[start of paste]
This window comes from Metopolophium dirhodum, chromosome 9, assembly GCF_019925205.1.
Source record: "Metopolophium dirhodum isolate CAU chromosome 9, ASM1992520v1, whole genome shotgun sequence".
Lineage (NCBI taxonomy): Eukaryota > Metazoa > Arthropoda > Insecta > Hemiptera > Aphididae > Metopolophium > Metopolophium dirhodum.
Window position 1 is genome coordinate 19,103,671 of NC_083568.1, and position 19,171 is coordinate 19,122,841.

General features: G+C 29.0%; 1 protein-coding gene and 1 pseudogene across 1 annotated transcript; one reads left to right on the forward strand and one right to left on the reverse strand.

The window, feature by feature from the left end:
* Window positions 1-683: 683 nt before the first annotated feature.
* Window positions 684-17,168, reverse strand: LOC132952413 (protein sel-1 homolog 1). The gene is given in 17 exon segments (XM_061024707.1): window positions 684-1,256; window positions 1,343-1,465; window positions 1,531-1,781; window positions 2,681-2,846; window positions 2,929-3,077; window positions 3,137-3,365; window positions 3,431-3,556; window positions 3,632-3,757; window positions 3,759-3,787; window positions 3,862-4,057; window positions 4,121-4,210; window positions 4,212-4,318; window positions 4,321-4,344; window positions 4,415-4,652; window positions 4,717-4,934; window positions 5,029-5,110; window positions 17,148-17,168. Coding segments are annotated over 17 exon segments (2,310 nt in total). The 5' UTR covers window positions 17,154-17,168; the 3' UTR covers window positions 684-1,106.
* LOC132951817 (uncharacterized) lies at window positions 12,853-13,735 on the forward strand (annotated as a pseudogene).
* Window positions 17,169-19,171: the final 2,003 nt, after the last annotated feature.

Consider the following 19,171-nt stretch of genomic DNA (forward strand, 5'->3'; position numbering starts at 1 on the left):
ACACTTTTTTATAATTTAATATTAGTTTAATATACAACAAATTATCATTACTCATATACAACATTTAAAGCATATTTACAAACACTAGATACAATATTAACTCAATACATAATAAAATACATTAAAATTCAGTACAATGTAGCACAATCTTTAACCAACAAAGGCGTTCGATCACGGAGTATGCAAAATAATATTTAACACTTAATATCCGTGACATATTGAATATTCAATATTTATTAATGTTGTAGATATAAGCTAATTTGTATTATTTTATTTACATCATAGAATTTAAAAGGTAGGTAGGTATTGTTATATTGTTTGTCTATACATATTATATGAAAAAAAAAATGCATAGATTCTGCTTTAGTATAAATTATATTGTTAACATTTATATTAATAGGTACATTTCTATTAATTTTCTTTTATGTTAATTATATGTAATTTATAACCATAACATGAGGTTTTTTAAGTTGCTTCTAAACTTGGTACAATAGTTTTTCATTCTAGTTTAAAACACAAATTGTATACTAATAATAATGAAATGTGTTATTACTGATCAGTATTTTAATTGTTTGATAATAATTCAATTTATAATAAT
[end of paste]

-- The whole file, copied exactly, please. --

This window comes from Metopolophium dirhodum, chromosome 9, assembly GCF_019925205.1.
Source record: "Metopolophium dirhodum isolate CAU chromosome 9, ASM1992520v1, whole genome shotgun sequence".
Lineage (NCBI taxonomy): Eukaryota > Metazoa > Arthropoda > Insecta > Hemiptera > Aphididae > Metopolophium > Metopolophium dirhodum.
Window position 1 is genome coordinate 19,103,671 of NC_083568.1, and position 19,171 is coordinate 19,122,841.

General features: G+C 29.0%; 1 protein-coding gene and 1 pseudogene across 1 annotated transcript; one reads left to right on the forward strand and one right to left on the reverse strand.

The window, feature by feature from the left end:
* Window positions 1-683: 683 nt before the first annotated feature.
* Window positions 684-17,168, reverse strand: LOC132952413 (protein sel-1 homolog 1). The gene is given in 17 exon segments (XM_061024707.1): window positions 684-1,256; window positions 1,343-1,465; window positions 1,531-1,781; window positions 2,681-2,846; window positions 2,929-3,077; window positions 3,137-3,365; window positions 3,431-3,556; window positions 3,632-3,757; window positions 3,759-3,787; window positions 3,862-4,057; window positions 4,121-4,210; window positions 4,212-4,318; window positions 4,321-4,344; window positions 4,415-4,652; window positions 4,717-4,934; window positions 5,029-5,110; window positions 17,148-17,168. Coding segments are annotated over 17 exon segments (2,310 nt in total). The 5' UTR covers window positions 17,154-17,168; the 3' UTR covers window positions 684-1,106.
* LOC132951817 (uncharacterized) lies at window positions 12,853-13,735 on the forward strand (annotated as a pseudogene).
* Window positions 17,169-19,171: the final 2,003 nt, after the last annotated feature.

Consider the following 19,171-nt stretch of genomic DNA (forward strand, 5'->3'; position numbering starts at 1 on the left):
ACACTTTTTTATAATTTAATATTAGTTTAATATACAACAAATTATCATTACTCATATACAACATTTAAAGCATATTTACAAACACTAGATACAATATTAACTCAATACATAATAAAATACATTAAAATTCAGTACAATGTAGCACAATCTTTAACCAACAAAGGCGTTCGATCACGGAGTATGCAAAATAATATTTAACACTTAATATCCGTGACATATTGAATATTCAATATTTATTAATGTTGTAGATATAAGCTAATTTGTATTATTTTATTTACATCATAGAATTTAAAAGGTAGGTAGGTATTGTTATATTGTTTGTCTATACATATTATATGAAAAAAAAAATGCATAGATTCTGCTTTAGTATAAATTATATTGTTAACATTTATATTAATAGGTACATTTCTATTAATTTTCTTTTATGTTAATTATATGTAATTTATAACCATAACATGAGGTTTTTTAAGTTGCTTCTAAACTTGGTACAATAGTTTTTCATTCTAGTTTAAAACACAAATTGTATACTAATAATAATGAAATGTGTTATTACTGATCAGTATTTTAATTGTTTGATAATAATTCAATTTATAATAAT